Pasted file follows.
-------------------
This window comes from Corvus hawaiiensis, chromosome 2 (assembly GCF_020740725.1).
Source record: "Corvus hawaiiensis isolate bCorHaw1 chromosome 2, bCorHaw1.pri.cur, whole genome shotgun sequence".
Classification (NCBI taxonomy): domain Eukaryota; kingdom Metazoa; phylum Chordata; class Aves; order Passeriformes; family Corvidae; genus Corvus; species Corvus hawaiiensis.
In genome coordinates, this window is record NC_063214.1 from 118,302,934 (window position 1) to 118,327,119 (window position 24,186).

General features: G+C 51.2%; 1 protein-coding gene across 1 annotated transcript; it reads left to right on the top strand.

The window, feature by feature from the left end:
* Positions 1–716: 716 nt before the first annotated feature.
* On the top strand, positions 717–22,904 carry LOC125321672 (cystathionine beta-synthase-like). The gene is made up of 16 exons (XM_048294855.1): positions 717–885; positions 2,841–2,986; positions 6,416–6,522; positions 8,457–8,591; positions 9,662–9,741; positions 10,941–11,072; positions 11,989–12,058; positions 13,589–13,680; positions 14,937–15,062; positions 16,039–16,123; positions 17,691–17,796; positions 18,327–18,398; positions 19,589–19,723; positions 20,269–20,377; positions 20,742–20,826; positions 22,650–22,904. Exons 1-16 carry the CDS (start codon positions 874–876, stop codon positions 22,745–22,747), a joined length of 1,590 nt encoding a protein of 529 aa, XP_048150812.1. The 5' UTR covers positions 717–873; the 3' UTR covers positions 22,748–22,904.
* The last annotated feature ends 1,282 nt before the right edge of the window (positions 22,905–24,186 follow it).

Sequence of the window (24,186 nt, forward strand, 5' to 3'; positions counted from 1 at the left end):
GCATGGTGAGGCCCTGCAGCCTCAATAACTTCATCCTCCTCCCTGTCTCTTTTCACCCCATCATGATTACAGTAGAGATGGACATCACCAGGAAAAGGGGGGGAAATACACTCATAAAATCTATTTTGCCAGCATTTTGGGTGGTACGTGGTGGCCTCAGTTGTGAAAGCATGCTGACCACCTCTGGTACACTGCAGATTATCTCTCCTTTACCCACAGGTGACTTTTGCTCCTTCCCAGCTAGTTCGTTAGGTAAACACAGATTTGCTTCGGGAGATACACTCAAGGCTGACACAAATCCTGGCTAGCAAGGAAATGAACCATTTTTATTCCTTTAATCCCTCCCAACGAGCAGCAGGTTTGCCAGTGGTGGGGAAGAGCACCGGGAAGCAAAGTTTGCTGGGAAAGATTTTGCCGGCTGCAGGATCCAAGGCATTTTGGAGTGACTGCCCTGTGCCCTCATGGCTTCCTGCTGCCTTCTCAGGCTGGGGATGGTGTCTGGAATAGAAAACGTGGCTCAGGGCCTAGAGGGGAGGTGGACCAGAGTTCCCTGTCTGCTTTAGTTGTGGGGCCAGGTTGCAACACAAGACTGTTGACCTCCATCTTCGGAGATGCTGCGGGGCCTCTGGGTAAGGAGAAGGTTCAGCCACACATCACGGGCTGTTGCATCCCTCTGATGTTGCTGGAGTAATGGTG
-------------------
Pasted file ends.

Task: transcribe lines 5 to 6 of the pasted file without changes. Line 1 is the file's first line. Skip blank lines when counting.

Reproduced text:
General features: G+C 51.2%; 1 protein-coding gene across 1 annotated transcript; it reads left to right on the top strand.

The window, feature by feature from the left end: